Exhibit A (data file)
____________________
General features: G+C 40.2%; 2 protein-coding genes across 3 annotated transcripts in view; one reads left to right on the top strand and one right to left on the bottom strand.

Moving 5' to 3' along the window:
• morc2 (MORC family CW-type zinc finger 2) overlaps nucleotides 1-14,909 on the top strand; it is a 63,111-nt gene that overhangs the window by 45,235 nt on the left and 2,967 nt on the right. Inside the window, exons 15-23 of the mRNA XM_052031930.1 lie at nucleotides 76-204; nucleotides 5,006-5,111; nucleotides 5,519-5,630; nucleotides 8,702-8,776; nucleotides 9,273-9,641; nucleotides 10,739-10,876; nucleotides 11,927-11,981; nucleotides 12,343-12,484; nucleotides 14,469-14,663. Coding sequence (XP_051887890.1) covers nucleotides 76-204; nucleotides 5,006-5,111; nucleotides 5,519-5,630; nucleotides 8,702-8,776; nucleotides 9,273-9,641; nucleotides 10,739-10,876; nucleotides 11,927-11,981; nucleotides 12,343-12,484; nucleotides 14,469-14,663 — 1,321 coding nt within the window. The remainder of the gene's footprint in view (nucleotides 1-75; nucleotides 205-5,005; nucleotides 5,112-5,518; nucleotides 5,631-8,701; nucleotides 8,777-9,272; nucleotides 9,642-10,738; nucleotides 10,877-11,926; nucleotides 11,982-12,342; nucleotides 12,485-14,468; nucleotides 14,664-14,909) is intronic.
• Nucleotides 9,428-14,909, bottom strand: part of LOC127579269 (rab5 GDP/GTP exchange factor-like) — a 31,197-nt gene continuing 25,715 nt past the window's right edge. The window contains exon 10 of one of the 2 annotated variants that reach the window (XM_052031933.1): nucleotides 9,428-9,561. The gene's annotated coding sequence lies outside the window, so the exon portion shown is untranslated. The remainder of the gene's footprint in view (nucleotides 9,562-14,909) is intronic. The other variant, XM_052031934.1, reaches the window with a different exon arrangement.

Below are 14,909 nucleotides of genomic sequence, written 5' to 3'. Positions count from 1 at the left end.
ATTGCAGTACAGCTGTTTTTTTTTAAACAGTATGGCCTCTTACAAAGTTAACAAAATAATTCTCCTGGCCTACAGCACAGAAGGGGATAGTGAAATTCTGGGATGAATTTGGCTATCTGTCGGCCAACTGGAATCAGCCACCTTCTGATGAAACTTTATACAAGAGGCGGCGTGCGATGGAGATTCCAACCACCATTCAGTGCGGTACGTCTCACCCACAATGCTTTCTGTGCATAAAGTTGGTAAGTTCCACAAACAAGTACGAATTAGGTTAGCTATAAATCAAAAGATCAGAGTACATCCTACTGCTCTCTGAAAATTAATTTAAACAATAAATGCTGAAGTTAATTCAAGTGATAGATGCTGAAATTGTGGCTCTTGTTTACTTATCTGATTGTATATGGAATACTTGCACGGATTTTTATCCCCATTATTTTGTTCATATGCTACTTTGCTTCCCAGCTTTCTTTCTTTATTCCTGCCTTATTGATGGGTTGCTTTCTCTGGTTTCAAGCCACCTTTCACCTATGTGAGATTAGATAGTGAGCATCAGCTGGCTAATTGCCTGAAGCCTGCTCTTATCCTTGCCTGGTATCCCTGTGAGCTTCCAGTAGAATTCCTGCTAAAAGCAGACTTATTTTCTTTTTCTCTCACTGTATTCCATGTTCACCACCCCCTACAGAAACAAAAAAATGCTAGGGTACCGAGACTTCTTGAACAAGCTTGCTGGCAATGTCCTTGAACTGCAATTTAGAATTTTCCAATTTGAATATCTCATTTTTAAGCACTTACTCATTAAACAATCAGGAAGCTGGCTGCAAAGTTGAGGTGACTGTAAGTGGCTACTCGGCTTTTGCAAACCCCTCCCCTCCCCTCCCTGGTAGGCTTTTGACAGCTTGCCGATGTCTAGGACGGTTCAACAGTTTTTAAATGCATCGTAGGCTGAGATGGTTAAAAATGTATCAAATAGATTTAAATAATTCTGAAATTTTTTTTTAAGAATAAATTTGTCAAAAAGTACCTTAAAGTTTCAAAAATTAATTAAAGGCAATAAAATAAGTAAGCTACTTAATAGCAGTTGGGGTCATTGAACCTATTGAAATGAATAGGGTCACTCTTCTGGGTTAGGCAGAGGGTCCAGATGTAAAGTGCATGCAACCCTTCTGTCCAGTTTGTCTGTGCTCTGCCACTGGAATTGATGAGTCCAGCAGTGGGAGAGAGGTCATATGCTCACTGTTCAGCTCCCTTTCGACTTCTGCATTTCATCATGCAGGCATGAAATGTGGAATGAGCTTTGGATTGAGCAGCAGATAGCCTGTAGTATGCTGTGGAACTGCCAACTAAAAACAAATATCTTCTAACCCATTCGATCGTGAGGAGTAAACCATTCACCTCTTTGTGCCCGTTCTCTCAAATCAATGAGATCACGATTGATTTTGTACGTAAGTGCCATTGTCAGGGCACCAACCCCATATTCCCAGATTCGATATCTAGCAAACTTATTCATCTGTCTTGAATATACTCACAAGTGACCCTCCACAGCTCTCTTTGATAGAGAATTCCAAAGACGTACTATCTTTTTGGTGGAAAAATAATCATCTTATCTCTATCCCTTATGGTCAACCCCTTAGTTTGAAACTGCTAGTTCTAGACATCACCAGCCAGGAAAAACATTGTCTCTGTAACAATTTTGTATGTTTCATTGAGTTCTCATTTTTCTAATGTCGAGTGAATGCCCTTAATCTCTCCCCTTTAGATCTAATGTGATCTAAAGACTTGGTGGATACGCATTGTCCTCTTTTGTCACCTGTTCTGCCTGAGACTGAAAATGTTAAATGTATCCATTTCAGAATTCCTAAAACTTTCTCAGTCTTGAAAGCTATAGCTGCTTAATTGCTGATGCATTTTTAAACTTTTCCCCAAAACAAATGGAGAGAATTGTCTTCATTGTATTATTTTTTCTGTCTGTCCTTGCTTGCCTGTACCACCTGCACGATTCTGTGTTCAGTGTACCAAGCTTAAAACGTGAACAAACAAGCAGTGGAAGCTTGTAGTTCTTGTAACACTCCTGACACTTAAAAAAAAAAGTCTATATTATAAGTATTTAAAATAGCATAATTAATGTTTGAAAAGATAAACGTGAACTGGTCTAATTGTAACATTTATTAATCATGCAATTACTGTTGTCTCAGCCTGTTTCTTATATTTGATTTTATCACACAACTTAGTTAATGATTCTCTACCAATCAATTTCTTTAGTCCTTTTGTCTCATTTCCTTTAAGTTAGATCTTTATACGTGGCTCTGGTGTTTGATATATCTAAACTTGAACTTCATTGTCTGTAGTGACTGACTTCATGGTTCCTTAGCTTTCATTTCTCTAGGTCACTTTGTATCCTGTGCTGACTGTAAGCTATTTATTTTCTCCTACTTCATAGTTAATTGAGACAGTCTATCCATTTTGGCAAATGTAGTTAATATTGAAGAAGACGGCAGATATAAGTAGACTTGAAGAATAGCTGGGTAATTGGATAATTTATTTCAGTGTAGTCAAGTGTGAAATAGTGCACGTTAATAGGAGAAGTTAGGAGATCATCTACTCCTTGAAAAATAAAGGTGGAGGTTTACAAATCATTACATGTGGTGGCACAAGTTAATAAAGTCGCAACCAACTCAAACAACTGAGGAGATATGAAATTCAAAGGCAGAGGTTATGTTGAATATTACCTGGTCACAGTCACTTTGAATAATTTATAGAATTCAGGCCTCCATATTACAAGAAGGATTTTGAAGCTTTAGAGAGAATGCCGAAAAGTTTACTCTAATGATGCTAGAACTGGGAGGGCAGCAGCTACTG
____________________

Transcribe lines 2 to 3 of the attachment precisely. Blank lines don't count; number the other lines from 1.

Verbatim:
Moving 5' to 3' along the window:
• morc2 (MORC family CW-type zinc finger 2) overlaps nucleotides 1-14,909 on the top strand; it is a 63,111-nt gene that overhangs the window by 45,235 nt on the left and 2,967 nt on the right. Inside the window, exons 15-23 of the mRNA XM_052031930.1 lie at nucleotides 76-204; nucleotides 5,006-5,111; nucleotides 5,519-5,630; nucleotides 8,702-8,776; nucleotides 9,273-9,641; nucleotides 10,739-10,876; nucleotides 11,927-11,981; nucleotides 12,343-12,484; nucleotides 14,469-14,663. Coding sequence (XP_051887890.1) covers nucleotides 76-204; nucleotides 5,006-5,111; nucleotides 5,519-5,630; nucleotides 8,702-8,776; nucleotides 9,273-9,641; nucleotides 10,739-10,876; nucleotides 11,927-11,981; nucleotides 12,343-12,484; nucleotides 14,469-14,663 — 1,321 coding nt within the window. The remainder of the gene's footprint in view (nucleotides 1-75; nucleotides 205-5,005; nucleotides 5,112-5,518; nucleotides 5,631-8,701; nucleotides 8,777-9,272; nucleotides 9,642-10,738; nucleotides 10,877-11,926; nucleotides 11,982-12,342; nucleotides 12,485-14,468; nucleotides 14,664-14,909) is intronic.